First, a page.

Unions are on the wane. American union membership in the private sector has in recent years fallen under 9% — levels not seen since 1932.(as reported by AFL-CIO) Unions allege that employer-incited opposition has contributed to this decline in membership. I would challenge this ascertation.  My feeling is unions are losing membership because they aren’t doing their job for workers.  They aren’t bargaining for the benefit of workers and instead are bargaining to keep their own place of influence.

At a time when it is currently estimated that one in 6 Americans  are being served by at least one government anti-poverty program; One out of every seven mortgages in the United States is either delinquent or in foreclosure (reported during the first quarter of 2010.-This four years after the supposed housing bubble burst) and  the number of Americans receiving long-term unemployment benefits has risen over 60%,  we cannot afford to let our Union representatives sit back and collect payola.  They need to either start working their job or they need to be voted out.

Too bad most people are too busy working their own tails off to notice when the smallish sized memos regarding union representative voting goes out.  Too bad you have to be a friend of a friend of a cousin to actually shake hands with your union representative much less take up 5 minutes of their time.  And too bad nobody announces when or how to throw your hat in the ring to run for union representative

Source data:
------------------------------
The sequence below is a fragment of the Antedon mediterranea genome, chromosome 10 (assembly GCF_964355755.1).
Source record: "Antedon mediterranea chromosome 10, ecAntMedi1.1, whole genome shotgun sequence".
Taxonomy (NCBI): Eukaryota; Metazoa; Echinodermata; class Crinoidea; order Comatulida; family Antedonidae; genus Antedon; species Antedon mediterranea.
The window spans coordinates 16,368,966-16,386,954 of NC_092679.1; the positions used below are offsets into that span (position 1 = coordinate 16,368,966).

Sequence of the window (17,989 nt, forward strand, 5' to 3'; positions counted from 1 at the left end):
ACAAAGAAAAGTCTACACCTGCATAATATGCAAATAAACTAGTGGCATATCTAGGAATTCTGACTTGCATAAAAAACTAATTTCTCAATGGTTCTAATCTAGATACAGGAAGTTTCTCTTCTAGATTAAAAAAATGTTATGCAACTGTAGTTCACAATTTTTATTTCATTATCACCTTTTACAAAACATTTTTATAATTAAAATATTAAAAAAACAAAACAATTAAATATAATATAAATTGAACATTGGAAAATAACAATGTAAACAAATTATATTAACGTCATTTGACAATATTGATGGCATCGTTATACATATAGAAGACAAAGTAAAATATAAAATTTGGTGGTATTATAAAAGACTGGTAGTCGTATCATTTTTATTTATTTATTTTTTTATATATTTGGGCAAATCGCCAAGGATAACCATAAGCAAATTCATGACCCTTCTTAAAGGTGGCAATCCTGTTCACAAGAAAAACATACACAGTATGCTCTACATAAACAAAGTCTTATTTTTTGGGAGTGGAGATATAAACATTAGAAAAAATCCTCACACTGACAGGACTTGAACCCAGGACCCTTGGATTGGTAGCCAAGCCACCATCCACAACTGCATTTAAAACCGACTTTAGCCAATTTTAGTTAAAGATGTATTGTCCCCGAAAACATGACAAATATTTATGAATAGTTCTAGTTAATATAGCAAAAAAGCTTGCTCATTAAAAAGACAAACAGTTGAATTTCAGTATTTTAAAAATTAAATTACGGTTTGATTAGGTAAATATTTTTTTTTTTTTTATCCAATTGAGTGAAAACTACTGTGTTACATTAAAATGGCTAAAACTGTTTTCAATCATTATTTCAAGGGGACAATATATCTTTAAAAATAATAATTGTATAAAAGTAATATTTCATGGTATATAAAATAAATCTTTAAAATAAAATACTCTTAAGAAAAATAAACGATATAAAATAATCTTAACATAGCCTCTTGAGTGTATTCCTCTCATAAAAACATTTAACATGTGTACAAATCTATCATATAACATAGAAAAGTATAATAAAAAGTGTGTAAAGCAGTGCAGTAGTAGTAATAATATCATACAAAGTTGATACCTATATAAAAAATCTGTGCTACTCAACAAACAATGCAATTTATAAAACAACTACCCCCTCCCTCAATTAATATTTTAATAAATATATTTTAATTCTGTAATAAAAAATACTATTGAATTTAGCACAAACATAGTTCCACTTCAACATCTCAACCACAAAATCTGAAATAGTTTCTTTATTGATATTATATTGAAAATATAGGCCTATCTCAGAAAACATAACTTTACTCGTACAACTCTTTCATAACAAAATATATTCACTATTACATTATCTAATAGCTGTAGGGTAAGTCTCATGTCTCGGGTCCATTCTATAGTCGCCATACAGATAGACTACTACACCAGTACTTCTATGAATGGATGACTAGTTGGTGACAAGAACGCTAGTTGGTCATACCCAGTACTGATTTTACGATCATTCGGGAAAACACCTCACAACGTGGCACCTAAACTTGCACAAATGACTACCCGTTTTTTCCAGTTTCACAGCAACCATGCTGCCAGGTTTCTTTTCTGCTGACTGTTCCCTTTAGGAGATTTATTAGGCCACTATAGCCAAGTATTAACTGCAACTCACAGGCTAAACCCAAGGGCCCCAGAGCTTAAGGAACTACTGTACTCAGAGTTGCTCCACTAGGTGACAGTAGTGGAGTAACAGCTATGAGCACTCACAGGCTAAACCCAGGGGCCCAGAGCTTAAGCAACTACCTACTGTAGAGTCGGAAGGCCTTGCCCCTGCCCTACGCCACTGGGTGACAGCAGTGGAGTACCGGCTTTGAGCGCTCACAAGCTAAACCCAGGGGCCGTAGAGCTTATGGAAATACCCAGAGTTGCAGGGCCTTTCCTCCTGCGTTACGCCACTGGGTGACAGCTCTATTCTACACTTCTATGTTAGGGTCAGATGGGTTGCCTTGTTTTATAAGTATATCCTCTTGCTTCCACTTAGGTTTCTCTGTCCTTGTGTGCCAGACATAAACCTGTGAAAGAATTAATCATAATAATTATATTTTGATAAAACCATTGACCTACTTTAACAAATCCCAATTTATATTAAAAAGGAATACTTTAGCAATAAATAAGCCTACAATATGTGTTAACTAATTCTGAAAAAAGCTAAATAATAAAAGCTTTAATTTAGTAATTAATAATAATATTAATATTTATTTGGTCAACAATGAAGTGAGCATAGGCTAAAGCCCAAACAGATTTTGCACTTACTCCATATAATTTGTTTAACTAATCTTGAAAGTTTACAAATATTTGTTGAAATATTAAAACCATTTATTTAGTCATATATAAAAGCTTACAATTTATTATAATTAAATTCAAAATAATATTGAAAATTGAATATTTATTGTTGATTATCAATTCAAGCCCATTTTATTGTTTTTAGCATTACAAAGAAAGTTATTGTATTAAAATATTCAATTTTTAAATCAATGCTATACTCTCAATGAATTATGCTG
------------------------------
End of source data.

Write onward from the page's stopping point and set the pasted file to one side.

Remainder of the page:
Yes our unions are letting us down.  But we shouldn’t be surprised, we are allowing them to and paying them to do it.  It’s past time to speak up.  And apparently our monetary hands have been tied.  Perhaps we should all quit and join Yosemite Bear in his organic garden chasing double rainbows…all the way.

11 Comments on “Union Maid?”

  1. You hit the nail on the head for me. I’m so sick ouf my union doing squat. I pay them $20 bucks a month (and that doesn’t cover the cost of our anual “Members Dinner”. We have to pay for that separate). My union sends out a supid questionaire every year with pre constructed areas of concern. These are always issues that are minor and don’t apply to me one bit. For the last 5 year I have been crossing the questions out and writing in for them to lobby for lower health care costs and furloughs (so I can do private practice and make up some of the money I’m loosing working for this agency). Non of them have been on the barganing table as of yet. Every year I stay at this job I am loosing money. No COLAs or breaks in bennefits. No nothing. I’ve decided to send them a letter telling them I no longer what to be in their union and to stop taking money out for my dues because I now have to apply that $240 a year to my increase in health care costs. I’m done. Unions suck ass! When Unions do win an increase in wages (say with teachers), over the next several year the school districts cut teacher positions to accommodate the budgetary increases incured by this “Win”. The teacher that are left and the kids end up suffering because of this. I’d rather work with the Mob.